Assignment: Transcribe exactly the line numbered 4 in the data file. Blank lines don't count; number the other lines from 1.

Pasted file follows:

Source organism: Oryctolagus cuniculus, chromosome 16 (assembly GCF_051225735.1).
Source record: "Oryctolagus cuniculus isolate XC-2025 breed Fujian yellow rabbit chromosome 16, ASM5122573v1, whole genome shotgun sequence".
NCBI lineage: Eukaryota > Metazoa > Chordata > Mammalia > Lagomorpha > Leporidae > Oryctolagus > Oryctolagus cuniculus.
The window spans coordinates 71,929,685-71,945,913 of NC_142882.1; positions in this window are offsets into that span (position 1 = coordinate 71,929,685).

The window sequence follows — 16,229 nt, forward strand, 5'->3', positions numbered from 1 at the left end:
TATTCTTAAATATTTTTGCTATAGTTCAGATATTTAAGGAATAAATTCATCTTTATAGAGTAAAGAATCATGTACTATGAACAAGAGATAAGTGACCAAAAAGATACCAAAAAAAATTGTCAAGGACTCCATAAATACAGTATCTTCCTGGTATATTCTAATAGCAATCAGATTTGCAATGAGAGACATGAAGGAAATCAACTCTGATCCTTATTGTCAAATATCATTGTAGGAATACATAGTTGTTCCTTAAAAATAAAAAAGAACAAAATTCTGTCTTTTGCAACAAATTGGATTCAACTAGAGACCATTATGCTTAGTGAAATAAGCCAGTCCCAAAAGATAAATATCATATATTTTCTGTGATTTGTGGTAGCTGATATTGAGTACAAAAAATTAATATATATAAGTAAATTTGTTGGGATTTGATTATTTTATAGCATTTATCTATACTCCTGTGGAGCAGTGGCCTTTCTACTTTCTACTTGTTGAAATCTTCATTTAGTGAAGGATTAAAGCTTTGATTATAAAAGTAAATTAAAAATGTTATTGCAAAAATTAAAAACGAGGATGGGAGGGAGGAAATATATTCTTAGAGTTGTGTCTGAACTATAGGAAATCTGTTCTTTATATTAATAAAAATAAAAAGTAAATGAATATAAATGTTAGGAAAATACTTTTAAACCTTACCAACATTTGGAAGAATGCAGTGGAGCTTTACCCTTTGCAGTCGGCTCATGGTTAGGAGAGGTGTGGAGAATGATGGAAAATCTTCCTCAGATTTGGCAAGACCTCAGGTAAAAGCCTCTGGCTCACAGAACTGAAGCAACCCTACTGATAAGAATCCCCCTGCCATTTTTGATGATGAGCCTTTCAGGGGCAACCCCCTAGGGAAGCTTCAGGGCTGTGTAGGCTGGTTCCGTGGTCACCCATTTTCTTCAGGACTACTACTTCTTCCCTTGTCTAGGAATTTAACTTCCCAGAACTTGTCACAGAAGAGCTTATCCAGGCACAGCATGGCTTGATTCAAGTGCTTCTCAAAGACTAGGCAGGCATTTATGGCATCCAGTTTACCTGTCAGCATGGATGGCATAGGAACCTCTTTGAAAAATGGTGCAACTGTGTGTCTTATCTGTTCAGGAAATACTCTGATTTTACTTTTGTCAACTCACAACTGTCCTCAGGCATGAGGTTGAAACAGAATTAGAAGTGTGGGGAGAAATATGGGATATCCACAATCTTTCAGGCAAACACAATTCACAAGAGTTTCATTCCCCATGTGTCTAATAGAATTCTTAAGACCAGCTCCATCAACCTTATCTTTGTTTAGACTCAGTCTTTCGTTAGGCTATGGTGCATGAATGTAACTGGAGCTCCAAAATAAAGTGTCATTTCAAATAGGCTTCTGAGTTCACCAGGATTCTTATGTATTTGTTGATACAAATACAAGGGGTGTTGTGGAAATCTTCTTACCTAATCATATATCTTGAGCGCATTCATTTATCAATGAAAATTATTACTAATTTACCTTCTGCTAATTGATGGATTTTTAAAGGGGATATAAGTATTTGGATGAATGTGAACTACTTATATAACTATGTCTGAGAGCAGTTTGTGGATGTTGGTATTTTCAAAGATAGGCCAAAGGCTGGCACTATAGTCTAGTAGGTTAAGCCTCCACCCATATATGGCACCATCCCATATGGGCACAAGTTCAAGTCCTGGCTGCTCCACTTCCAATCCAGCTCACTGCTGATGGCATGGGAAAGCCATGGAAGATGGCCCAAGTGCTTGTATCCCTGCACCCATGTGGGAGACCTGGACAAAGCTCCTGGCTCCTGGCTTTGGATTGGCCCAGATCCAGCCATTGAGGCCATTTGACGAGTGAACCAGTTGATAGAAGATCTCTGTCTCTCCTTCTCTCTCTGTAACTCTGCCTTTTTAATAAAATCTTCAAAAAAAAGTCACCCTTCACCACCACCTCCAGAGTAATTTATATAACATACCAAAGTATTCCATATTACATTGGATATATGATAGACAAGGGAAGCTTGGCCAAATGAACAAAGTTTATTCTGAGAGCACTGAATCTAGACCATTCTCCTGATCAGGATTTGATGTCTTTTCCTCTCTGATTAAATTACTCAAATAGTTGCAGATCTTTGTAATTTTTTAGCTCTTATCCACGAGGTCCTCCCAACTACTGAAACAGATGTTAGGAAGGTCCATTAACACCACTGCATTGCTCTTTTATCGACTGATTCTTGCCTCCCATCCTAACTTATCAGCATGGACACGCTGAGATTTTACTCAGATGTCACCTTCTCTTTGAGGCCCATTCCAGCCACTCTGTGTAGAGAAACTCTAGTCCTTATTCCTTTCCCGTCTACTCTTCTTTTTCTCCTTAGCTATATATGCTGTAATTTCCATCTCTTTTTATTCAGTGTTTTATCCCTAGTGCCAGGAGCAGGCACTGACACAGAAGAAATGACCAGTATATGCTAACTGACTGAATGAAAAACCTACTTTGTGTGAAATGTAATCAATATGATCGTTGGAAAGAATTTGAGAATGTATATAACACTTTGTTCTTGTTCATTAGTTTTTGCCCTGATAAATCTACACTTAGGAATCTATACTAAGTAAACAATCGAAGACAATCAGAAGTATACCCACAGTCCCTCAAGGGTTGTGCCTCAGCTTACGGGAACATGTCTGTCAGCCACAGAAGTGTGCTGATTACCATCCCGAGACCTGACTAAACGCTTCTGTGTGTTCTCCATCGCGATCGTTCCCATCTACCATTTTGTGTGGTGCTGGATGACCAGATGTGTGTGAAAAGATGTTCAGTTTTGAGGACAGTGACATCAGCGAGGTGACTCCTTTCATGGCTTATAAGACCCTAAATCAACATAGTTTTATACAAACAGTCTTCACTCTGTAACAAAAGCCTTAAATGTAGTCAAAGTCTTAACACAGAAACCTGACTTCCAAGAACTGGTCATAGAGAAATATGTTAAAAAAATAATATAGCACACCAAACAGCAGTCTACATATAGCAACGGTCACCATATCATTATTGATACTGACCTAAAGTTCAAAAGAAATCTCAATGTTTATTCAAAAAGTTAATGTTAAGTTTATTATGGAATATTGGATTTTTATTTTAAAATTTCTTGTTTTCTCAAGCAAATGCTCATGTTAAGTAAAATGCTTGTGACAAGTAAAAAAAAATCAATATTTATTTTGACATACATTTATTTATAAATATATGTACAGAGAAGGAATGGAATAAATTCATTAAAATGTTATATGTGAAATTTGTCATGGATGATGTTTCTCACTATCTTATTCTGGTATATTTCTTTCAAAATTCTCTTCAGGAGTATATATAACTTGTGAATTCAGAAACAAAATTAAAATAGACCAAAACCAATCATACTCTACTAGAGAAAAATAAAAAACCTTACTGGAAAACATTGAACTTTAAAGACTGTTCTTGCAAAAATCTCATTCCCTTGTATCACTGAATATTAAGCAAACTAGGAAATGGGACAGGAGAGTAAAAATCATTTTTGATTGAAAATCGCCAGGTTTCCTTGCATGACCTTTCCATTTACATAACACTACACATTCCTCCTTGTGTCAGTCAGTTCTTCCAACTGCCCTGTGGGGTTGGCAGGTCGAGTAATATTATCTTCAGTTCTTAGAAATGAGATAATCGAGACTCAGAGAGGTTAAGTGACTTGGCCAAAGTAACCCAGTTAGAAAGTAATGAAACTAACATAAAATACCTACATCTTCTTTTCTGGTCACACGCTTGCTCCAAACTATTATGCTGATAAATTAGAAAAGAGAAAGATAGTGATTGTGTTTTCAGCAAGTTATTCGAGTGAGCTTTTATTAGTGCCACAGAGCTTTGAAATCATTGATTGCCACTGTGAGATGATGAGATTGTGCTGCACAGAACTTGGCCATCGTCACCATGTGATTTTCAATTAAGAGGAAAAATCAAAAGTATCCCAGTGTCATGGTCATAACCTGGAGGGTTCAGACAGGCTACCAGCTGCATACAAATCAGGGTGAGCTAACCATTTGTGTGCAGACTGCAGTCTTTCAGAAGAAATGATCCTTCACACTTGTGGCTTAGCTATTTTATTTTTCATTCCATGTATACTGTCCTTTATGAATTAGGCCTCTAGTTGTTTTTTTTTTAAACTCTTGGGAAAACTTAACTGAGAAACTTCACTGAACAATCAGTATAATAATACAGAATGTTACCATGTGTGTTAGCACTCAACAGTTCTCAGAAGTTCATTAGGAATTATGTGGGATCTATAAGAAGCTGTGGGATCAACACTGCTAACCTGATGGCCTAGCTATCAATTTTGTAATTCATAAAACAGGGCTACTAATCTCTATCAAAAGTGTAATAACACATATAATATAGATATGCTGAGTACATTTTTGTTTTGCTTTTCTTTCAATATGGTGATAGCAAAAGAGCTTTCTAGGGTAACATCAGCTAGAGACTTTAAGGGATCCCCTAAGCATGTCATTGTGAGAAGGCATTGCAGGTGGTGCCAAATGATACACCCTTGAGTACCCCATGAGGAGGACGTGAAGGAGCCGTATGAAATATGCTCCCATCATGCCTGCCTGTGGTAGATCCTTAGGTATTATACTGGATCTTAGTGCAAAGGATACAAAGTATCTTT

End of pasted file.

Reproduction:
The window spans coordinates 71,929,685-71,945,913 of NC_142882.1; positions in this window are offsets into that span (position 1 = coordinate 71,929,685).